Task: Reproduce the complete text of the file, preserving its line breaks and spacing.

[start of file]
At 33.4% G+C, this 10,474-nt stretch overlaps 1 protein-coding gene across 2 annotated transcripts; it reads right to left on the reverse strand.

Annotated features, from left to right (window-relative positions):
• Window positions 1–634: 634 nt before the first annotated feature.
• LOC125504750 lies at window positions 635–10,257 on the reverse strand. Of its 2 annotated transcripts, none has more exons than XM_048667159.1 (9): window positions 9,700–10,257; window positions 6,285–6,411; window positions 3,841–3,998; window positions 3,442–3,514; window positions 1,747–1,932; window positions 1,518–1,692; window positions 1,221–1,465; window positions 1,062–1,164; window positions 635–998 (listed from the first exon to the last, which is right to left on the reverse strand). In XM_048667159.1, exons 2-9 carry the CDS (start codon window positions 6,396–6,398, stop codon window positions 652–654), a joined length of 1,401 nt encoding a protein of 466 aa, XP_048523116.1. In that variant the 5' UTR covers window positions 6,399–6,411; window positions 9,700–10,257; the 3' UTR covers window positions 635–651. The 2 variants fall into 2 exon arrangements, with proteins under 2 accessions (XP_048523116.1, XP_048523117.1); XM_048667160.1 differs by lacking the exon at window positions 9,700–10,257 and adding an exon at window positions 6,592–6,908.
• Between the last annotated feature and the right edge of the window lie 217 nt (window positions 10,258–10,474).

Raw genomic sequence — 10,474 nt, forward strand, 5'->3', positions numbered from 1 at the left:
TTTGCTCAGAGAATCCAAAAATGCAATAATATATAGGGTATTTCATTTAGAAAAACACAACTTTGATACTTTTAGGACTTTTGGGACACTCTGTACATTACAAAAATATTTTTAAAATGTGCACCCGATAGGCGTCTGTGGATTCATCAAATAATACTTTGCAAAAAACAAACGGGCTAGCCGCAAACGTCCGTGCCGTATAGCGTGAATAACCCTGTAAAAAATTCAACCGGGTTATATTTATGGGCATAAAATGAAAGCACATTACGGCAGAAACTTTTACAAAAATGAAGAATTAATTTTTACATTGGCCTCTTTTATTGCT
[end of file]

At 33.4% G+C, this 10,474-nt stretch overlaps 1 protein-coding gene across 2 annotated transcripts; it reads right to left on the reverse strand.

Annotated features, from left to right (window-relative positions):
• Window positions 1–634: 634 nt before the first annotated feature.
• LOC125504750 lies at window positions 635–10,257 on the reverse strand. Of its 2 annotated transcripts, none has more exons than XM_048667159.1 (9): window positions 9,700–10,257; window positions 6,285–6,411; window positions 3,841–3,998; window positions 3,442–3,514; window positions 1,747–1,932; window positions 1,518–1,692; window positions 1,221–1,465; window positions 1,062–1,164; window positions 635–998 (listed from the first exon to the last, which is right to left on the reverse strand). In XM_048667159.1, exons 2-9 carry the CDS (start codon window positions 6,396–6,398, stop codon window positions 652–654), a joined length of 1,401 nt encoding a protein of 466 aa, XP_048523116.1. In that variant the 5' UTR covers window positions 6,399–6,411; window positions 9,700–10,257; the 3' UTR covers window positions 635–651. The 2 variants fall into 2 exon arrangements, with proteins under 2 accessions (XP_048523116.1, XP_048523117.1); XM_048667160.1 differs by lacking the exon at window positions 9,700–10,257 and adding an exon at window positions 6,592–6,908.
• Between the last annotated feature and the right edge of the window lie 217 nt (window positions 10,258–10,474).

Raw genomic sequence — 10,474 nt, forward strand, 5'->3', positions numbered from 1 at the left:
TTTGCTCAGAGAATCCAAAAATGCAATAATATATAGGGTATTTCATTTAGAAAAACACAACTTTGATACTTTTAGGACTTTTGGGACACTCTGTACATTACAAAAATATTTTTAAAATGTGCACCCGATAGGCGTCTGTGGATTCATCAAATAATACTTTGCAAAAAACAAACGGGCTAGCCGCAAACGTCCGTGCCGTATAGCGTGAATAACCCTGTAAAAAATTCAACCGGGTTATATTTATGGGCATAAAATGAAAGCACATTACGGCAGAAACTTTTACAAAAATGAAGAATTAATTTTTACATTGGCCTCTTTTATTGCT